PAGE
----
“As you recall, President Clinton had a very clear economic strategy,” he said. “Elements of his economic strategy were popular; some were not so popular. He believed in expanding trade, he believed in expanding investment in infrastructure, education — math and science. He believed in closing the federal deficit. Those three elements were a strategy that everybody understood.”
Obama should follow suit, according to Penn…
By MARK PENN
Published January 27, 2010
It’s the Super Bowl of politics – the SOTU is watched in some years by up to 60 million people, and it’s usually the President’s best opportunity to address the country, tell them his plan, and bolster his approval.
What could have been a rather sleepy affair has taken on new significance with the loss of the Massachusetts Senate race – it has added dramatic tension and probably 10 million more viewers. How will the president handle the Mass. defeat? What will he say about healthcare? Is he moving to the center?
President Bush generally got little out of his State of the Union addresses. President Clinton did best in 1996 and 1998 — one against the backdrop of the Gingrich government shutdown and the other at the start of the Monica Lewinsky revelations. Clinton successfully pushed back on his critics and reassured the nation in those two pivotal speeches.
President Obama now has to do the same.
But perhaps the biggest questions around President Obama are exactly which course is he taking on so many critical issues – I think the choices he makes will determine the success of the speech and perhaps even of his presidency. So let’s go through his choices.
The Huffington Post: Strategy Corner: Stopping the Republican Comeback (Déjà Vu All Over Again) by Mark Penn
By MARK PENN
Published January 20, 2010
Once again an initially popular Democratic president tries to pass healthcare reform, raise taxes on the wealthy and expand domestic spending. And once again the voters send a sharp signal that they want him to chart a more centrist course. As Yogi Berra said “It’s déjà vu all over again.”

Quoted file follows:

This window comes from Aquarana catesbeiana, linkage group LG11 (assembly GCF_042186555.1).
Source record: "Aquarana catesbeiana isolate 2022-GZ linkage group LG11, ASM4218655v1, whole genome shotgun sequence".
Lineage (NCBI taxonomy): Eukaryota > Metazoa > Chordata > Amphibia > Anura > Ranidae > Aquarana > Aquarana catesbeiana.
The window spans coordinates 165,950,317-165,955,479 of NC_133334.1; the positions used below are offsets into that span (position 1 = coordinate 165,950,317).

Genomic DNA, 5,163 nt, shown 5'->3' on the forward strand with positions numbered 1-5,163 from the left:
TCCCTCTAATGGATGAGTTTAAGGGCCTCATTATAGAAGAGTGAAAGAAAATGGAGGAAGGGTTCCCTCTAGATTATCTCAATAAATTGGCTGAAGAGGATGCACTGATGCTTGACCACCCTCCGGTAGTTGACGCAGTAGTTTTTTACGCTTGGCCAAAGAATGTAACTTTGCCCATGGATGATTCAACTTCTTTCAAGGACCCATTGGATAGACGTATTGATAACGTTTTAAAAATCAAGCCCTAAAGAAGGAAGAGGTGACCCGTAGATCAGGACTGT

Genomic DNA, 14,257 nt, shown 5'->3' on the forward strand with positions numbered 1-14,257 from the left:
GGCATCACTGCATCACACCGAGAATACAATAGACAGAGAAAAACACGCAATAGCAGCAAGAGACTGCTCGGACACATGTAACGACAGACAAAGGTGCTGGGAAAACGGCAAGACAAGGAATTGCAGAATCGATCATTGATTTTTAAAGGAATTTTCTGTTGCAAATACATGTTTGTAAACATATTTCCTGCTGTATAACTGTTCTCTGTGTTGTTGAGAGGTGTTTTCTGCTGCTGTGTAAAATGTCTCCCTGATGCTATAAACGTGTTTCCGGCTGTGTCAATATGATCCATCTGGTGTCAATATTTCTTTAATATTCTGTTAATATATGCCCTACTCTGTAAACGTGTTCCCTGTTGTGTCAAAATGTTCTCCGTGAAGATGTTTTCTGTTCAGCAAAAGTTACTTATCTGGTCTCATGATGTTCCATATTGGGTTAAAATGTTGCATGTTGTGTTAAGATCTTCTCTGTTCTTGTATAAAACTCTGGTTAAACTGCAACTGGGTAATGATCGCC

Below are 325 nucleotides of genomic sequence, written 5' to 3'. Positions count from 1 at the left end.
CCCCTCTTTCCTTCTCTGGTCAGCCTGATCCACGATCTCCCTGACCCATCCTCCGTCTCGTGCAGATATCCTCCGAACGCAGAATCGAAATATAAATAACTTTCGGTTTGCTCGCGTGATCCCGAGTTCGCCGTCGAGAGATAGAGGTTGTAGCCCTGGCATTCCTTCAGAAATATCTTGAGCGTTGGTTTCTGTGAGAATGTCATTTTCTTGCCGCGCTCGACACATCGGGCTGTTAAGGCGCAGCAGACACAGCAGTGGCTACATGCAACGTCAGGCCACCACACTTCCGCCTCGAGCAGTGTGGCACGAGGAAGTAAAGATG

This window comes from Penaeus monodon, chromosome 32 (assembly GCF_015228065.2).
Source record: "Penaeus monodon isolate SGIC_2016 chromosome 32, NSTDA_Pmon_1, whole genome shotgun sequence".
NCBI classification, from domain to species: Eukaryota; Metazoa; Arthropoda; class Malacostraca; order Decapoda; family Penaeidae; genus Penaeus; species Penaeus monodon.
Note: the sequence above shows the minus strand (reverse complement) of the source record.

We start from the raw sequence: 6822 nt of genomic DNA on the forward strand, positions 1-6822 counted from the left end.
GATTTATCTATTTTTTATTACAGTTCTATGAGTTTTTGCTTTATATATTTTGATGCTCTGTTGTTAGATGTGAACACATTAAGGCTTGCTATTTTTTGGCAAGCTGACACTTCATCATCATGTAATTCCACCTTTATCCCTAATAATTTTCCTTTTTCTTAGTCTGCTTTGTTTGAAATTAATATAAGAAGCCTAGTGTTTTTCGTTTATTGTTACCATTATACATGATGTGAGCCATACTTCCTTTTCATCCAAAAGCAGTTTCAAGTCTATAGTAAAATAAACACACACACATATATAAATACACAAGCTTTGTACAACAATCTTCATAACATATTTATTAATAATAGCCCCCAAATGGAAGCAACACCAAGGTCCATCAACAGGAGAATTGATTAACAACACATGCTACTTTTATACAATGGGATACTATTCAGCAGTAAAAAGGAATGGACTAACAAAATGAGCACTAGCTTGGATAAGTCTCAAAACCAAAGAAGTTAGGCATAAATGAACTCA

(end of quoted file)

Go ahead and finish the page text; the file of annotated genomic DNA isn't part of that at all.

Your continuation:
President Clinton’s wakeup call came with the 1994 mid-term elections — Obama’s came a year earlier with yesterday’s special election in Massachusetts.
In response to the similar situation, President Clinton fundamentally changed everything — his team, his policies, and the overall direction and message of his administration. He moved to the center with a balanced budget, welfare reform, and policies that helped concerned moms raise their kids, leaving behind the divisive bitterness of his first two years. As a part of that new team then, I saw how President Clinton consciously took his presidency back to the centrist message of his presidential campaign and relentlessly pursued swing voters; he didn’t go small, he went to the vital center — 24 million jobs and a balanced budget were big accomplishments.
President Obama now has plenty of time to turn this around before facing the kind of losses President Clinton did. But stopping the Republican machine now will not be done on the basis of words alone — it will take actions and results to calm this electorate.